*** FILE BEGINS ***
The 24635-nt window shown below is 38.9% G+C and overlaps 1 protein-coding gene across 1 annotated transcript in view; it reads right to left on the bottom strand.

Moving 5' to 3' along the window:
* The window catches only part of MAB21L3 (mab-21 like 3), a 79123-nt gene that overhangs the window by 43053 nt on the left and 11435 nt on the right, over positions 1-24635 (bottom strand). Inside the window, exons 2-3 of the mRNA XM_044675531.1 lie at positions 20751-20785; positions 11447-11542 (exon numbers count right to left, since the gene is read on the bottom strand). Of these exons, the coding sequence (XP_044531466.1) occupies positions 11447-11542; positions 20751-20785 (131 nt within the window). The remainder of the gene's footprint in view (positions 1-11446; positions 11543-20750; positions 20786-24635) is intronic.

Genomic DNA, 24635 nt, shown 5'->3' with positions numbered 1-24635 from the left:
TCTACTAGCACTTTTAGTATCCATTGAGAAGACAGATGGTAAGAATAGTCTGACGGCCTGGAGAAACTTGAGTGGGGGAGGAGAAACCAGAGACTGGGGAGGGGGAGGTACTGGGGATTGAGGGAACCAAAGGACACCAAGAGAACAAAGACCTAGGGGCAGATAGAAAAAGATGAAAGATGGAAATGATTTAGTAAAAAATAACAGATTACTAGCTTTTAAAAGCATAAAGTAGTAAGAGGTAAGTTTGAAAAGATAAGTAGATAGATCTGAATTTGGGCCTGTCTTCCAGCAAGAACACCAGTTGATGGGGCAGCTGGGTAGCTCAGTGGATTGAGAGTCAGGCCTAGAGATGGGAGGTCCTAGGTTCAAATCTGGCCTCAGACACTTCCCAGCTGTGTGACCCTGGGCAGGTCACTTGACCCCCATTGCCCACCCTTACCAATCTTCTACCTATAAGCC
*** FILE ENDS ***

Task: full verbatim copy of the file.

The 24635-nt window shown below is 38.9% G+C and overlaps 1 protein-coding gene across 1 annotated transcript in view; it reads right to left on the bottom strand.

Moving 5' to 3' along the window:
* The window catches only part of MAB21L3 (mab-21 like 3), a 79123-nt gene that overhangs the window by 43053 nt on the left and 11435 nt on the right, over positions 1-24635 (bottom strand). Inside the window, exons 2-3 of the mRNA XM_044675531.1 lie at positions 20751-20785; positions 11447-11542 (exon numbers count right to left, since the gene is read on the bottom strand). Of these exons, the coding sequence (XP_044531466.1) occupies positions 11447-11542; positions 20751-20785 (131 nt within the window). The remainder of the gene's footprint in view (positions 1-11446; positions 11543-20750; positions 20786-24635) is intronic.

Genomic DNA, 24635 nt, shown 5'->3' with positions numbered 1-24635 from the left:
TCTACTAGCACTTTTAGTATCCATTGAGAAGACAGATGGTAAGAATAGTCTGACGGCCTGGAGAAACTTGAGTGGGGGAGGAGAAACCAGAGACTGGGGAGGGGGAGGTACTGGGGATTGAGGGAACCAAAGGACACCAAGAGAACAAAGACCTAGGGGCAGATAGAAAAAGATGAAAGATGGAAATGATTTAGTAAAAAATAACAGATTACTAGCTTTTAAAAGCATAAAGTAGTAAGAGGTAAGTTTGAAAAGATAAGTAGATAGATCTGAATTTGGGCCTGTCTTCCAGCAAGAACACCAGTTGATGGGGCAGCTGGGTAGCTCAGTGGATTGAGAGTCAGGCCTAGAGATGGGAGGTCCTAGGTTCAAATCTGGCCTCAGACACTTCCCAGCTGTGTGACCCTGGGCAGGTCACTTGACCCCCATTGCCCACCCTTACCAATCTTCTACCTATAAGCC